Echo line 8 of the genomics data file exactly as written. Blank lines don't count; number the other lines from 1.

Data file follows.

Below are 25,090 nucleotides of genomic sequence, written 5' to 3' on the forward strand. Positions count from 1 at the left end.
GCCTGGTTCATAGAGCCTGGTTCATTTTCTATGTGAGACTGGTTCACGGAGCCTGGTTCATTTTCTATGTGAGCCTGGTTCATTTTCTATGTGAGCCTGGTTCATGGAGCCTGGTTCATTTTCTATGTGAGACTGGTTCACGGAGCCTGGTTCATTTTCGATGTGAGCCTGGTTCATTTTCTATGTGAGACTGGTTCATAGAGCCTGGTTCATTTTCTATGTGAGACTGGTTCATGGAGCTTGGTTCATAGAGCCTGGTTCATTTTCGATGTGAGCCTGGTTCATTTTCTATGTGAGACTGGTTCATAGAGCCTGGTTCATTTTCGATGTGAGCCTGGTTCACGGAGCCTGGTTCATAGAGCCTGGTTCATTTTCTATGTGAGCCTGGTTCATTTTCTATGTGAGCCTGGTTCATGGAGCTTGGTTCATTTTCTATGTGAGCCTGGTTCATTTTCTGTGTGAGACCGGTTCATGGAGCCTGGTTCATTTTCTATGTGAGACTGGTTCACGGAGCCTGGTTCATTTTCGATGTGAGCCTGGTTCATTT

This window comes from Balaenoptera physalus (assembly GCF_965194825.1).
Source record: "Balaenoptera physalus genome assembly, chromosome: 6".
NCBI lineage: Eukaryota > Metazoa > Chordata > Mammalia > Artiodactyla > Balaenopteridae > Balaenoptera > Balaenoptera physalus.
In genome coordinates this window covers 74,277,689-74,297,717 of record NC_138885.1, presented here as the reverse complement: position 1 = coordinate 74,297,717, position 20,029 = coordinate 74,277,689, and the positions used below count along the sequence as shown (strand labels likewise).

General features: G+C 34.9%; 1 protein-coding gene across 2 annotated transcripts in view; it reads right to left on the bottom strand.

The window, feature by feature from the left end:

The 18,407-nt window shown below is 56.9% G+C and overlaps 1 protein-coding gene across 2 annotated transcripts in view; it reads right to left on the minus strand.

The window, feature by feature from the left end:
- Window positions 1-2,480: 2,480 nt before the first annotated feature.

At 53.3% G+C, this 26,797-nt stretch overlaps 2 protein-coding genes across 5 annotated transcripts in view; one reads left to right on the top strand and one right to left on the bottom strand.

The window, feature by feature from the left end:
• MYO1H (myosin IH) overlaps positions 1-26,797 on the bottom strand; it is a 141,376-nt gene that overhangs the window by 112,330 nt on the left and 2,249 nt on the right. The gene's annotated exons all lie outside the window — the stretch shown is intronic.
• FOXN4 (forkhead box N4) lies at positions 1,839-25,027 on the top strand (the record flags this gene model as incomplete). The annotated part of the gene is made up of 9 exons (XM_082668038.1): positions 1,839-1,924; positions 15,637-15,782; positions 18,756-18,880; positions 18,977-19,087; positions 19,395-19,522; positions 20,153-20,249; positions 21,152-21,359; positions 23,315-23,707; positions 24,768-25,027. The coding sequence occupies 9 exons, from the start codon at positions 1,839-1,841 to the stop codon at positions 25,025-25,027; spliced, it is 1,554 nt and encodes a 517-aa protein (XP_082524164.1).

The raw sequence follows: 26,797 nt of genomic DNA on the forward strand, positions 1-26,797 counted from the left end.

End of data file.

The window, feature by feature from the left end: